Good property managers need to be one step ahead of the game, and September is no time to be caught flat-footed. The once-packed swimming pool is now virtually empty, and the kids who filled it weeks ago are now lugging school backpacks around. The temperature is starting to dip at night, and there’s no time to waste—winter is coming and it’s time to get buildings and amenities ready for colder weather. Preparing for winter involves a number of tasks for the property manager, starting with draining the pool and ending with test-firing the boiler before the first frost.
The first step in getting the pool ready for winter is to draw the water level down 10 to 18 inches, just below the skimmers, according to Glenn DiLoreto, president of Clear Blue Pool Management in Hackettstown. Once the water is lowered, winterizing chemicals are added “to keep the water as clear and algae-free as possible over the winter,” says DiLoreto. The next step is using a blower to clear out all the pool lines and adding anti-freeze to the lines for added precaution against freezing, he says.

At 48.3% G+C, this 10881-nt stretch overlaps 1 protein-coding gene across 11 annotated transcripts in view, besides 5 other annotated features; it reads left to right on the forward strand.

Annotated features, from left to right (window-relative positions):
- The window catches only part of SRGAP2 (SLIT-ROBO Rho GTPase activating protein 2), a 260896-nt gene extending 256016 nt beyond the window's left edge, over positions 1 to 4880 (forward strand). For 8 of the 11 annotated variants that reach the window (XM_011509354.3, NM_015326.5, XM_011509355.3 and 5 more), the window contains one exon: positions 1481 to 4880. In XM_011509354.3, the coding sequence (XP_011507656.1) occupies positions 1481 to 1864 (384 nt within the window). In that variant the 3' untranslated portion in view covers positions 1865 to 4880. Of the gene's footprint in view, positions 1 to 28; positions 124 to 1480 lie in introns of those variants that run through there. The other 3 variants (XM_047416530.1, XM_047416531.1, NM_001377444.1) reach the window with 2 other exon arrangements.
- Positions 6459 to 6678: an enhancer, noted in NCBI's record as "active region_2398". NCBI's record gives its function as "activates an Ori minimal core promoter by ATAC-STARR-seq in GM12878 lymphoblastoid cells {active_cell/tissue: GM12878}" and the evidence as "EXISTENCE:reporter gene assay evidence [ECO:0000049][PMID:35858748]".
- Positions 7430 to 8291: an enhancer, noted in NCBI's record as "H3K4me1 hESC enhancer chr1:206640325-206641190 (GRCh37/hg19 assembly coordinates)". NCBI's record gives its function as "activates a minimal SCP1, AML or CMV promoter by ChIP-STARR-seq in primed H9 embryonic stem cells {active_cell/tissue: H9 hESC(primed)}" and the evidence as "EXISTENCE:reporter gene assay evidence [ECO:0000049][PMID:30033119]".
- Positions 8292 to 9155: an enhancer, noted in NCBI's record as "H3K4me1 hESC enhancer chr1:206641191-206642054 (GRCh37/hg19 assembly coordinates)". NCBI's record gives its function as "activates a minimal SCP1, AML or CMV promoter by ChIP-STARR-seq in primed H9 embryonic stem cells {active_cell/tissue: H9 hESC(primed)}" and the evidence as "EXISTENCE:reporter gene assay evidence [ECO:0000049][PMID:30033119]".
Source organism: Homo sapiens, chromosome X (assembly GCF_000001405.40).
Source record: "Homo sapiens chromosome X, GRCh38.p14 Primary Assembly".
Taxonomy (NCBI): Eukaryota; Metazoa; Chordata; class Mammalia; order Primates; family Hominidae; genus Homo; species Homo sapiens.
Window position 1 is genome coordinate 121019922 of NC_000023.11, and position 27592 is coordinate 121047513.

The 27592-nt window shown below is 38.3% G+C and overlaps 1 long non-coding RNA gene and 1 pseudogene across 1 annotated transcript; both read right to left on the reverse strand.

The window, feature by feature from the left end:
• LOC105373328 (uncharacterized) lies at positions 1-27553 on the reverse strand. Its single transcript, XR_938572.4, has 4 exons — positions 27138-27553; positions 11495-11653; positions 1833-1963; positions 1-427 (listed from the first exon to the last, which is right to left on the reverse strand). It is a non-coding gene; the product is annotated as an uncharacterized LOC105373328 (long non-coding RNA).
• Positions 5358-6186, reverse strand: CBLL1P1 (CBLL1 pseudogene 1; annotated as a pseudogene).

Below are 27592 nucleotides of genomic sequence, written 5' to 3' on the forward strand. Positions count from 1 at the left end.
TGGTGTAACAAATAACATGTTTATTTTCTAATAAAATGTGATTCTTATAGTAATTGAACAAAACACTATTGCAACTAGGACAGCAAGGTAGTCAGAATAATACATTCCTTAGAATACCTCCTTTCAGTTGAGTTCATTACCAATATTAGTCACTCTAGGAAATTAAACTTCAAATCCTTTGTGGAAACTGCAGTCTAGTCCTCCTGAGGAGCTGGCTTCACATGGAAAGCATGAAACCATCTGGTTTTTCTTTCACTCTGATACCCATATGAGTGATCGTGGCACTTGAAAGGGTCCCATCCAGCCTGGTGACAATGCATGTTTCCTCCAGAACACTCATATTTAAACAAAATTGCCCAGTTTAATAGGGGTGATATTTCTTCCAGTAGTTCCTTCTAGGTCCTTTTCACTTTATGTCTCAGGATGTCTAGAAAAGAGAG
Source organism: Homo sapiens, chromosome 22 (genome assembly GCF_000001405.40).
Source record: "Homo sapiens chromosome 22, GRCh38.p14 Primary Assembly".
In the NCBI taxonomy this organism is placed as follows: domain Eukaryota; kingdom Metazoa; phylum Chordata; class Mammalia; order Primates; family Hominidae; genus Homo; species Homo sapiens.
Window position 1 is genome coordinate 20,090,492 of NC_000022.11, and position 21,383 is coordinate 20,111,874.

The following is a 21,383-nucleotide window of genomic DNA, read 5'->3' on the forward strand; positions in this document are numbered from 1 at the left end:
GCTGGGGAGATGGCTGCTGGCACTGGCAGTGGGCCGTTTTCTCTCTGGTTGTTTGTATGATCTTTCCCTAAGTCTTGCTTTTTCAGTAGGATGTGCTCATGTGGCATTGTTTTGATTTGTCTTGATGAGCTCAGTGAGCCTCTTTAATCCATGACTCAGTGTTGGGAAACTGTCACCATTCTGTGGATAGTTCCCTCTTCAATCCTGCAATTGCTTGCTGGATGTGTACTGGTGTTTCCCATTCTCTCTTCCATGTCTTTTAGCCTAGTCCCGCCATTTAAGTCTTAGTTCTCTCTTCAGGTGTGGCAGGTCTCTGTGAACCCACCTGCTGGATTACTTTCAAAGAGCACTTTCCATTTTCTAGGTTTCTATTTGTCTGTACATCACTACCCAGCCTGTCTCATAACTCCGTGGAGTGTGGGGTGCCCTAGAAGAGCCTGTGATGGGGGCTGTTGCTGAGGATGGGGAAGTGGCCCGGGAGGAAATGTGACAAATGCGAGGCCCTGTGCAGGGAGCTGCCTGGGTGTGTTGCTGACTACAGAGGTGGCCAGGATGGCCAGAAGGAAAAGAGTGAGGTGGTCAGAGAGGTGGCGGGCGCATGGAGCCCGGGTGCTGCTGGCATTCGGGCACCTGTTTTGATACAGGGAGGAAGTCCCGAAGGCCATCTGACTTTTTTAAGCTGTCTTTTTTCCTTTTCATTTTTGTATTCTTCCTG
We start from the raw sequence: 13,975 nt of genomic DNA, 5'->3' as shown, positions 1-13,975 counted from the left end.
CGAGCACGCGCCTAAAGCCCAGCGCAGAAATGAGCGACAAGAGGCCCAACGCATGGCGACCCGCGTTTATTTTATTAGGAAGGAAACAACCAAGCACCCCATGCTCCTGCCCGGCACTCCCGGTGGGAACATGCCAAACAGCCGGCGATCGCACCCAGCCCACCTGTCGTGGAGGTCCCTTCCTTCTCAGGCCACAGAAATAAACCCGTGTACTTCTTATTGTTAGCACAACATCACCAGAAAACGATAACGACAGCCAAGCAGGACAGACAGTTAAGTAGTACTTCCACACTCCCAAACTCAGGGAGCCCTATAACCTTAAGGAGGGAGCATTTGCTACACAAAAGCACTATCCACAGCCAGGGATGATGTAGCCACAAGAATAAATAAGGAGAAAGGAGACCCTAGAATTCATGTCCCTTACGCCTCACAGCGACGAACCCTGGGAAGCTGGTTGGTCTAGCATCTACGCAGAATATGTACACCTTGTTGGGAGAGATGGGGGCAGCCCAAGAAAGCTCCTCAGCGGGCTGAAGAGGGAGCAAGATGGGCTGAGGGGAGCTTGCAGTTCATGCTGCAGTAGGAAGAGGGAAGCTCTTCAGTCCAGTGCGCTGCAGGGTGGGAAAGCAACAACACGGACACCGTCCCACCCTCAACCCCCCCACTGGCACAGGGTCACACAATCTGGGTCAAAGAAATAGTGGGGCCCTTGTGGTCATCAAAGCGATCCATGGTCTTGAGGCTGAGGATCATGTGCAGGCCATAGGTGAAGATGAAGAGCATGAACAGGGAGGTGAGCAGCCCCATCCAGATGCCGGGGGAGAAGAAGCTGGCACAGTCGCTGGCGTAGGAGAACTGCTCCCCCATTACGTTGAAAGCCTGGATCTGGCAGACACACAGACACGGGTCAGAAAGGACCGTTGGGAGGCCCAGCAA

Turning his attention to the pool area, DiLoreto recommends power-washing all the pool furniture before putting it in storage. In addition to water, he frequently adds a degreaser to the power wash mix to rid the furniture of accumulated suntan lotion. Also put away the pool’s vacuuming equipment for the winter, along with any handrails and ladders, which need to be unbolted before storing, he says.
While the pool equipment is being tucked away, DiLoreto says it’s a good time to take a full inventory, to generate a list of missing or damaged equipment.
Finally, says DiLoreto, the safety cover should be applied over the pool, both for aesthetic and insurance reasons. If the cover is installed correctly—anchored into the pool and drawn very tight—it should support the weight of a person, he says. With the cover on, DiLoreto says it’s time to make sure all of the pool’s entry gates are locked and all keys delivered back to the management office.